As a young recruit, you may wonder how to choose a department to start your law enforcement career.
Veteran officers often ponder why a recruit chose a less-than-steller agency as a career starting point. The answer: Young Recruit Blues. Yes, you want to be a cop regardless of the cost.
But will you keep a job from an agency that gave you the opportunity nobody else would? Will you have a pension when it's over? Young cops often don't think about pensions. They only think about wanting the opportunity. Give yourself a reality check. Stop and explore the financial health of the governmental entity sponsoring this agency. You may be hired today, but if there are layoffs, the last in seniority will be the first out the door. Throughout the Northeast and Midwest (in the "rust belt"), cities and counties face dire economic futures.
You'll get the job, get on a shift, and settle into the routine. Soon you'll get a beat, better assignment, and you'll settle down. At around the five- to seven-year mark, you may earn civil service protection. The salary isn't bad, and you'll look toward the other side of the fence.
Before you jump the fence to greener pastures, remember that it could be better grazing or AstroTurf, so ask yourself if the risk is worth the reward? Senior officers will tell you they should have switched to a better agency years ago. But because of family responsibilities, good schools for the kids, or other lures, they're now riding out a less-than-stellar career with a marginal retirement.
What are my recommendations? I can't live your life or know the best place for you. Nor do I know what kind of law enforcement style is best suited to you. Here are a few suggestions about entering the profession.
There are not as many jobs out there. You may have to apply; hope to land employment; and make the best of the situation. If you can shop around, investigate the stability of the city, county, or state backing the department. Don't count on the plush police pension of yesteryear. Far too many governmental entities are lashing back at the increased costs of defined employee benefits. These may be fleeting memories for the future. My suggestion is seek out a livable 401/457 plan, invest young, and stick with it.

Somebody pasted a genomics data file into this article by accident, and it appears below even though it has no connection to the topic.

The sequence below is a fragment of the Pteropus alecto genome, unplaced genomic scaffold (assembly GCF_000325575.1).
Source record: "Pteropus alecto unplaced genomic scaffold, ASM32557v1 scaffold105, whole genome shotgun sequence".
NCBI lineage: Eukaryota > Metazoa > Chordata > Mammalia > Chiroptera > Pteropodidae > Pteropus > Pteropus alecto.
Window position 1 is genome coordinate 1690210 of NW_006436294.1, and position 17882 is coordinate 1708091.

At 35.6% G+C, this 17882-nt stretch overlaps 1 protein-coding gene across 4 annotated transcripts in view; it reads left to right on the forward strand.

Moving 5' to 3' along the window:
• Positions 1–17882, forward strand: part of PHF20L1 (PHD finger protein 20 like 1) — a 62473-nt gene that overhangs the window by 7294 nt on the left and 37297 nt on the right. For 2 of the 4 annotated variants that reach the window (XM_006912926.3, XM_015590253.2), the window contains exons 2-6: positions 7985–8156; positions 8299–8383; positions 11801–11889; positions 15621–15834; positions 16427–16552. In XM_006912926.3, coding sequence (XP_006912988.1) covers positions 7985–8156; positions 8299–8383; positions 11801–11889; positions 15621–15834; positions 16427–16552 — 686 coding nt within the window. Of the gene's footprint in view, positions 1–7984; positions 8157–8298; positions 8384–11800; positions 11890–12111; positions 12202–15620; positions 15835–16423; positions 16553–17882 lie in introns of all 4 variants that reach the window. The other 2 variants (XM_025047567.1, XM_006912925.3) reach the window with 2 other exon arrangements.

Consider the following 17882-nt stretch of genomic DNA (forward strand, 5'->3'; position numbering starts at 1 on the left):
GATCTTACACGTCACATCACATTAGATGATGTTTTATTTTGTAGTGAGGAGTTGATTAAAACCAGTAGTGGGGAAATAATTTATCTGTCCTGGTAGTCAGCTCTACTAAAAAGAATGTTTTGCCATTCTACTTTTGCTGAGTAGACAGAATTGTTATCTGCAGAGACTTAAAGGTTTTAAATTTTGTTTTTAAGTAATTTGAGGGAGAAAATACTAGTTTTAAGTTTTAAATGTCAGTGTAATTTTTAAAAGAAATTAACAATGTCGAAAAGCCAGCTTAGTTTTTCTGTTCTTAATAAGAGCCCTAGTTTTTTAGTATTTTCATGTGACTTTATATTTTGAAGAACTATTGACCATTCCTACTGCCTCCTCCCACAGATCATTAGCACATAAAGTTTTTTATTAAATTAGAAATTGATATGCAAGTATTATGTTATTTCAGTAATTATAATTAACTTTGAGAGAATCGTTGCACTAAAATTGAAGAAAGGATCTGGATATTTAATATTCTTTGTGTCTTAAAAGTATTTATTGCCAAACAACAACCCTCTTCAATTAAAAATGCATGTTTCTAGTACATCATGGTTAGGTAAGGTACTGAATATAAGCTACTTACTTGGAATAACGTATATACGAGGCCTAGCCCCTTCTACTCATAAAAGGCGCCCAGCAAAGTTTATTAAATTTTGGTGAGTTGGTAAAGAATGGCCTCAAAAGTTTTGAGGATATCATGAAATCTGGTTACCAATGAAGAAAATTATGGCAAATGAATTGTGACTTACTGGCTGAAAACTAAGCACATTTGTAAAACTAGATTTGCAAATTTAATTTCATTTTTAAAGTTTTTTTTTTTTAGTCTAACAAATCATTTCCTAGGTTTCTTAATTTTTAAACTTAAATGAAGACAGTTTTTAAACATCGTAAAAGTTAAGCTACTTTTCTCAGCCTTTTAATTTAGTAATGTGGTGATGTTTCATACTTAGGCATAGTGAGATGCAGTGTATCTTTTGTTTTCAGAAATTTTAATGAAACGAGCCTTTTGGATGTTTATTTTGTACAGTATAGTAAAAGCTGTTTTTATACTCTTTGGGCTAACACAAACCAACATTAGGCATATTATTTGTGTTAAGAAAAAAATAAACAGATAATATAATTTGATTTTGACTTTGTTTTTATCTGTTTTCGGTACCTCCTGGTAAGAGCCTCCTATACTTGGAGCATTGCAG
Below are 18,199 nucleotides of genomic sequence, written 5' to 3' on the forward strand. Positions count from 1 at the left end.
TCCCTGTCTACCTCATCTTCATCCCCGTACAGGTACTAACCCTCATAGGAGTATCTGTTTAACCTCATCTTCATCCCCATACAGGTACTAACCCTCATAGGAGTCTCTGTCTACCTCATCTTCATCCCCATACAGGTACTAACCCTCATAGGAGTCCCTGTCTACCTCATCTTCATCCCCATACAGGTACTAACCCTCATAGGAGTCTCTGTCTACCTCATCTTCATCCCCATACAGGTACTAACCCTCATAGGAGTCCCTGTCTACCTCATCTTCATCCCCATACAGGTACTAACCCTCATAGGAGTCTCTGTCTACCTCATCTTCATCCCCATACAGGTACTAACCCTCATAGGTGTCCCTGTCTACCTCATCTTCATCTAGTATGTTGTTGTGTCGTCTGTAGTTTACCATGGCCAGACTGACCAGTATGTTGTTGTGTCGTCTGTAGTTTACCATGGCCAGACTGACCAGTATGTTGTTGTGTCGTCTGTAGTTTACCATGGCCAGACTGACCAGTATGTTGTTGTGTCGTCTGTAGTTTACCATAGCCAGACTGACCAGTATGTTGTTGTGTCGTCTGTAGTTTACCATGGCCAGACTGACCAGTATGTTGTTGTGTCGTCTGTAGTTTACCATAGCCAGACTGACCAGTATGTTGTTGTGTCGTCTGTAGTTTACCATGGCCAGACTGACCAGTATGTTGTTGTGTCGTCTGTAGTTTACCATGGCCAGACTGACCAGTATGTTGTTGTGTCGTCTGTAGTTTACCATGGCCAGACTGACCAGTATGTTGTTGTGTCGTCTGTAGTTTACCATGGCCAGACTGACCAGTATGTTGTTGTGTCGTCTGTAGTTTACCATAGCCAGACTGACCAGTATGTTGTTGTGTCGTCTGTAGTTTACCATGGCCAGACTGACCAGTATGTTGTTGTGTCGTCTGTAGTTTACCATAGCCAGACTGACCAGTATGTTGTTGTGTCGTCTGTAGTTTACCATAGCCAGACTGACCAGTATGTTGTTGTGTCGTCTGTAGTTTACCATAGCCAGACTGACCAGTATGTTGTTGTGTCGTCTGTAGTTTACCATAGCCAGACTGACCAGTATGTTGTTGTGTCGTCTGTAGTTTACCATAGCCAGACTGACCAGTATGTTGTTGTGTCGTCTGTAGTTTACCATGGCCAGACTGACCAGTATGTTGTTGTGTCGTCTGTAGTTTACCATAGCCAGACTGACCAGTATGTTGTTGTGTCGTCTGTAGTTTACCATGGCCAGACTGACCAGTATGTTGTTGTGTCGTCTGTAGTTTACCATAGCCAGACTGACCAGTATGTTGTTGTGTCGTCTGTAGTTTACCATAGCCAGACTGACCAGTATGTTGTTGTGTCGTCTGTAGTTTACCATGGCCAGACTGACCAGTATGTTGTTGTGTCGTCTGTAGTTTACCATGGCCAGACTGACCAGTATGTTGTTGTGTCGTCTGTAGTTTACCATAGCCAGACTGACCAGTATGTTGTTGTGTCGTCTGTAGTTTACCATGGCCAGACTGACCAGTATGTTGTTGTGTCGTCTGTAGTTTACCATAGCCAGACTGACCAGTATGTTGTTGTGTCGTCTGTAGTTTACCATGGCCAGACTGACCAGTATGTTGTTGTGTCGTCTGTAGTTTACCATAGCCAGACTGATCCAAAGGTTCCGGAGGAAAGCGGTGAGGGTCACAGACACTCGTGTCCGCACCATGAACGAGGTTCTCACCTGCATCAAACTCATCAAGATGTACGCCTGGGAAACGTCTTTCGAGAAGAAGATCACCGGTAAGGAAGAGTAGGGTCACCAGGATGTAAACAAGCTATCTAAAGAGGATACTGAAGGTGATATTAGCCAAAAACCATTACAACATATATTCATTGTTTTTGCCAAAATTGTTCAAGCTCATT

Once you're established in an agency, you may hear about the possibility of a better opportunity. Just understand that you're about to become the FNG (Fabulous New Guy) all over again. Starting over can be hard; keep your ego in check and it can be done. If you're sarting over in a new county or state, you'll lose your comfort zones. If you're single person, it won't be as much of a problem. However, if you have a family or are starting one, think hard and seek their input. An unhappy family will mean an unhappy you!
Looming layoffs have become more common in recent years. Young officers should have a "what if, then" plan. Don't walk around oblivious to your situation. Read news reports and take an interest in your government's actions. If you feel you're about to get a call from Human Resources, it's already too late.
I've seen far too many young officers acquire vast personal debts. Pull back on your spending, and save your funds for the ultimate rainy day. This can be extremely difficult in today's times, if you're the least paid and have young family expenses. My desire is for all of my young readers to be successful and never have to deal with life's stark realities. However, the old trainer in me must prepare you for life's tactical turns, so you can make the best of it. Keep your training up, stay sharp, and polish your resume.
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